Some children with autism appear normal before age 1 or 2 and then suddenly "regress" and lose language or social skills they had previously gained. This is called the regressive type of autism.
People with autism may:
Be overly sensitive in sight, hearing, touch, smell, or taste (for example, they may refuse to wear "itchy" clothes and become distressed if they are forced to wear the clothes)
Have unusual distress when routines are changed
Perform repeated body movements
Show unusual attachments to objects
The symptoms may vary from moderate to severe.
Communication problems may include:
Cannot start or maintain a social conversation
Communicates with gestures instead of words
Develops language slowly or not at all
Does not adjust gaze to look at objects that others are looking at
Does not refer to self correctly (for example, says "you want water" when the child means "I want water")
Does not point to direct others' attention to objects (occurs in the first 14 months of life)
Repeats words or memorized passages, such as commercials
- Does not make friends
- Does not play interactive games
- Is withdrawn
- May not respond to eye contact or smiles, or may avoid eye contact
- May treat others as if they are objects
- Prefers to spend time alone, rather than with others
- Shows a lack of empathy
Response to sensory information:
- Does not startle at loud noises
- Has heightened or low senses of sight, hearing, touch, smell, or taste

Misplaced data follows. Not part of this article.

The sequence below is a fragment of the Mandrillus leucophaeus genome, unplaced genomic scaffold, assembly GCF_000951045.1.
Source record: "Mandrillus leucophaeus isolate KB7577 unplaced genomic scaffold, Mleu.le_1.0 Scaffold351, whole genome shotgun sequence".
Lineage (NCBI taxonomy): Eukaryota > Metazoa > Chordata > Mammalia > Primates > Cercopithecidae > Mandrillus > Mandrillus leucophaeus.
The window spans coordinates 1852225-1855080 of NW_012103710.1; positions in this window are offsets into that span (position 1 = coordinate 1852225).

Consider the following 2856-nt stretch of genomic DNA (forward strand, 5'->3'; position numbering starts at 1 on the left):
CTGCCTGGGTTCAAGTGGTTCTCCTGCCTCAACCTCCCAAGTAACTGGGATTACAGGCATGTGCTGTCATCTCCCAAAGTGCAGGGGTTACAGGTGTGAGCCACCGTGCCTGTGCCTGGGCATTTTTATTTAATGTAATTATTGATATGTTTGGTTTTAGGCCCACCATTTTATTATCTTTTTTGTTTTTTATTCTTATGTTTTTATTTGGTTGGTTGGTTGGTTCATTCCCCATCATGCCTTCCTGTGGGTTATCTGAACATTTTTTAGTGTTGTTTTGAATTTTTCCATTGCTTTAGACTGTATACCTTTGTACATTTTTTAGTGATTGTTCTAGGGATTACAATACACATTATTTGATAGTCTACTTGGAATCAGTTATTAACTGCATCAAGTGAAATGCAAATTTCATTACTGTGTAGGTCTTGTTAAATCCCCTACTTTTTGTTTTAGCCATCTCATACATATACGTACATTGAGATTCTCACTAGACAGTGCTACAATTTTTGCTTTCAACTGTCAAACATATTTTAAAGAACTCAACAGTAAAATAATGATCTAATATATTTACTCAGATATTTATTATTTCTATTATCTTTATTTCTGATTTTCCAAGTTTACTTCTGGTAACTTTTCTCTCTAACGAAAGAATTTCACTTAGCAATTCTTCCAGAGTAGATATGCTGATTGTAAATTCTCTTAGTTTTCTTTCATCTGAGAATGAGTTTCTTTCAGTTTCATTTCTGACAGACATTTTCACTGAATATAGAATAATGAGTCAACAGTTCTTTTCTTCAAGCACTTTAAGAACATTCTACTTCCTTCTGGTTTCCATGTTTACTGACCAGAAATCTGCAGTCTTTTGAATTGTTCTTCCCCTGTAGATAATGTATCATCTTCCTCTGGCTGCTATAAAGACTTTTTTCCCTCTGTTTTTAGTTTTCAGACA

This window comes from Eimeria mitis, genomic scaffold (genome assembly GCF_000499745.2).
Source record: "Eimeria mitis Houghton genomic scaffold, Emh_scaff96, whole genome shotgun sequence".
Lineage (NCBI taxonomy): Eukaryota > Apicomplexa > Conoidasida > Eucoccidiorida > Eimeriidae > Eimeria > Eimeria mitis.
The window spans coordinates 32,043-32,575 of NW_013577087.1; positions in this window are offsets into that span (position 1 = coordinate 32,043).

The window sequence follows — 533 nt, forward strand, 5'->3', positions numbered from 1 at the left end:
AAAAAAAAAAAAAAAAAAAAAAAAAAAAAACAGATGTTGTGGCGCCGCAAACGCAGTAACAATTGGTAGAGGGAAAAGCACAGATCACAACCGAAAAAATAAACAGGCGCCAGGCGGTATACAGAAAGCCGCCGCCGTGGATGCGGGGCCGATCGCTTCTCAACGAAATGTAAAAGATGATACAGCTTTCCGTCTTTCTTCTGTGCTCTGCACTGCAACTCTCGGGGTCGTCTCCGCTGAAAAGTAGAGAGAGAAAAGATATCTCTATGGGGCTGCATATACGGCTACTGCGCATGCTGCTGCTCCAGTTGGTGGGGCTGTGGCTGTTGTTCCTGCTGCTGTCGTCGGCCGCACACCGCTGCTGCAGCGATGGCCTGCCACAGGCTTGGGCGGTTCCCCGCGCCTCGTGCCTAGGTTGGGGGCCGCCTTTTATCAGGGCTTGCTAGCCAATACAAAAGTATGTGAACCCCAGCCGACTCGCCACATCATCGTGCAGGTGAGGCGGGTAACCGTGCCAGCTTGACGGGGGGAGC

- May find normal noises painful and hold hands over ears
- May withdraw from physical contact because it is overstimulating or overwhelming
- Rubs surfaces, mouths or licks objects
- Seems to have a heightened or low response to pain
- Doesn't imitate the actions of others
- Prefers solitary or ritualistic play
- Shows little pretend or imaginative play
Signs and tests
All children should have routine developmental exams done by their pediatrician. Further testing may be needed if the doctor or parents are concerned. This is particularly true if a child fails to meet any of the following language milestones:
- Babbling by 12 months
- Gesturing (pointing, waving bye-bye) by 12 months
- Saying single words by 16 months
- Saying two-word spontaneous phrases by 24 months (not just echoing)
- Losing any language or social skills at any age
These children might receive a hearing evaluation, blood lead test, and screening test for autism (such as the Checklist for Autism in Toddlers [CHAT] or the Autism Screening Questionnaire).
A health care provider experienced in diagnosing and treating autism is usually needed to make the actual diagnosis. Because there is no biological test for autism, the diagnosis will often be based on very specific criteria from a book called the Diagnostic and Statistical Manual IV.
An evaluation of autism will often include a complete physical and nervous system (neurologic) examination. It may also include a specific screening tool, such as:
Autism Diagnostic Interview - Revised (ADI-R)
Autism Diagnostic Observation Schedule (ADOS)
Childhood Autism rating Scale (CARS)
Gilliam Autism Rating Scale
Pervasive Developmental Disorders Screening Test - Stage 3
Children with known or suspected autism will often have genetic testing (looking for chromosome abnormalities) and may have metabolic testing.